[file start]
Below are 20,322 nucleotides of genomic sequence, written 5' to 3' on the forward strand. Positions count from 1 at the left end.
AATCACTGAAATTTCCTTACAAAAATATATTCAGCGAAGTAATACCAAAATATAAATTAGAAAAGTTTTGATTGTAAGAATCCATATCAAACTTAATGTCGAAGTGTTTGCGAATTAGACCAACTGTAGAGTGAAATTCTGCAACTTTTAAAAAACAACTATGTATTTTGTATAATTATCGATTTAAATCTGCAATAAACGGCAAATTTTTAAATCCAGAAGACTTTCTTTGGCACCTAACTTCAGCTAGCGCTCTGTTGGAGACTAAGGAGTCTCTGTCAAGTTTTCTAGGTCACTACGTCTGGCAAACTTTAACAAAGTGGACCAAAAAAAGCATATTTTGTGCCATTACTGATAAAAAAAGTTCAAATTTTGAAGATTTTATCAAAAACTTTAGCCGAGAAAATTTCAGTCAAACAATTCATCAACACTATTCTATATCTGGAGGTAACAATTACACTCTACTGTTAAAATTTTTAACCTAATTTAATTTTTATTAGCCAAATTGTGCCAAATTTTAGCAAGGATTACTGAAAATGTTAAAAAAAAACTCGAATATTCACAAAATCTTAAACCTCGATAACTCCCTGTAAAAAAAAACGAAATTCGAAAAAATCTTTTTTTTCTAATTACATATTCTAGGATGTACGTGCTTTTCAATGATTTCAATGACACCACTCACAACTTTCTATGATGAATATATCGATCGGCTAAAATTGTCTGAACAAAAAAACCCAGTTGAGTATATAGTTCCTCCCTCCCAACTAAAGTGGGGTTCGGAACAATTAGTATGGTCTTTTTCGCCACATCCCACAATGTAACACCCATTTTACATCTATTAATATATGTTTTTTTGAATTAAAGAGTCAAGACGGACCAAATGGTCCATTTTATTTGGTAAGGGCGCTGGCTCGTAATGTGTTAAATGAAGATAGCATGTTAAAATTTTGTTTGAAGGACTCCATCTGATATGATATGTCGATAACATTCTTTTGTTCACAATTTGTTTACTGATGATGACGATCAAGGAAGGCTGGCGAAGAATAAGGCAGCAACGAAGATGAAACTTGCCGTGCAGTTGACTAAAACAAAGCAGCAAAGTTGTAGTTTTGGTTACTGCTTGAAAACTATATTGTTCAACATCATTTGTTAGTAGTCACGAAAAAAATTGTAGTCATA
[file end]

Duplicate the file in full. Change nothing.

Below are 20,322 nucleotides of genomic sequence, written 5' to 3' on the forward strand. Positions count from 1 at the left end.
AATCACTGAAATTTCCTTACAAAAATATATTCAGCGAAGTAATACCAAAATATAAATTAGAAAAGTTTTGATTGTAAGAATCCATATCAAACTTAATGTCGAAGTGTTTGCGAATTAGACCAACTGTAGAGTGAAATTCTGCAACTTTTAAAAAACAACTATGTATTTTGTATAATTATCGATTTAAATCTGCAATAAACGGCAAATTTTTAAATCCAGAAGACTTTCTTTGGCACCTAACTTCAGCTAGCGCTCTGTTGGAGACTAAGGAGTCTCTGTCAAGTTTTCTAGGTCACTACGTCTGGCAAACTTTAACAAAGTGGACCAAAAAAAGCATATTTTGTGCCATTACTGATAAAAAAAGTTCAAATTTTGAAGATTTTATCAAAAACTTTAGCCGAGAAAATTTCAGTCAAACAATTCATCAACACTATTCTATATCTGGAGGTAACAATTACACTCTACTGTTAAAATTTTTAACCTAATTTAATTTTTATTAGCCAAATTGTGCCAAATTTTAGCAAGGATTACTGAAAATGTTAAAAAAAAACTCGAATATTCACAAAATCTTAAACCTCGATAACTCCCTGTAAAAAAAAACGAAATTCGAAAAAATCTTTTTTTTCTAATTACATATTCTAGGATGTACGTGCTTTTCAATGATTTCAATGACACCACTCACAACTTTCTATGATGAATATATCGATCGGCTAAAATTGTCTGAACAAAAAAACCCAGTTGAGTATATAGTTCCTCCCTCCCAACTAAAGTGGGGTTCGGAACAATTAGTATGGTCTTTTTCGCCACATCCCACAATGTAACACCCATTTTACATCTATTAATATATGTTTTTTTGAATTAAAGAGTCAAGACGGACCAAATGGTCCATTTTATTTGGTAAGGGCGCTGGCTCGTAATGTGTTAAATGAAGATAGCATGTTAAAATTTTGTTTGAAGGACTCCATCTGATATGATATGTCGATAACATTCTTTTGTTCACAATTTGTTTACTGATGATGACGATCAAGGAAGGCTGGCGAAGAATAAGGCAGCAACGAAGATGAAACTTGCCGTGCAGTTGACTAAAACAAAGCAGCAAAGTTGTAGTTTTGGTTACTGCTTGAAAACTATATTGTTCAACATCATTTGTTAGTAGTCACGAAAAAAATTGTAGTCATA